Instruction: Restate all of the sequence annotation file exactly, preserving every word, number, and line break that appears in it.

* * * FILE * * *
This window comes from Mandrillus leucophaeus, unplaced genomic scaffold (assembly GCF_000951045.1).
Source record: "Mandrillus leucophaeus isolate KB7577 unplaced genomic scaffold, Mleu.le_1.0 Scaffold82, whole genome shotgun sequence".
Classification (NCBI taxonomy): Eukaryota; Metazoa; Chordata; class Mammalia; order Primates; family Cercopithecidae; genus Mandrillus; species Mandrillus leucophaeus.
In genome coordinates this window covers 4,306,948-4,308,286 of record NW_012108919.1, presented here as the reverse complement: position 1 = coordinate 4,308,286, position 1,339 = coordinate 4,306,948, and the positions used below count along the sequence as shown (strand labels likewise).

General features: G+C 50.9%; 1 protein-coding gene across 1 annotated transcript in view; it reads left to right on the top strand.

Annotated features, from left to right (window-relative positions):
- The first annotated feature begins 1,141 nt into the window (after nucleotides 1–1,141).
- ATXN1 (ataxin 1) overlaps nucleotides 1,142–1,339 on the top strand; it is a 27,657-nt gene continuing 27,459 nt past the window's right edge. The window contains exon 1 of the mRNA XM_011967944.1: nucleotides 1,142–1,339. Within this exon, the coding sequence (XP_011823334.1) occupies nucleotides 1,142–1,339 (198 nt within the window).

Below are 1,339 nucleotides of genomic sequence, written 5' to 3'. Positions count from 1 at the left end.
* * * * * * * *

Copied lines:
This window comes from Mandrillus leucophaeus, unplaced genomic scaffold (assembly GCF_000951045.1).
Source record: "Mandrillus leucophaeus isolate KB7577 unplaced genomic scaffold, Mleu.le_1.0 Scaffold82, whole genome shotgun sequence".
Classification (NCBI taxonomy): Eukaryota; Metazoa; Chordata; class Mammalia; order Primates; family Cercopithecidae; genus Mandrillus; species Mandrillus leucophaeus.
In genome coordinates this window covers 4,306,948-4,308,286 of record NW_012108919.1, presented here as the reverse complement: position 1 = coordinate 4,308,286, position 1,339 = coordinate 4,306,948, and the positions used below count along the sequence as shown (strand labels likewise).

General features: G+C 50.9%; 1 protein-coding gene across 1 annotated transcript in view; it reads left to right on the top strand.

Annotated features, from left to right (window-relative positions):
- The first annotated feature begins 1,141 nt into the window (after nucleotides 1–1,141).
- ATXN1 (ataxin 1) overlaps nucleotides 1,142–1,339 on the top strand; it is a 27,657-nt gene continuing 27,459 nt past the window's right edge. The window contains exon 1 of the mRNA XM_011967944.1: nucleotides 1,142–1,339. Within this exon, the coding sequence (XP_011823334.1) occupies nucleotides 1,142–1,339 (198 nt within the window).

Below are 1,339 nucleotides of genomic sequence, written 5' to 3'. Positions count from 1 at the left end.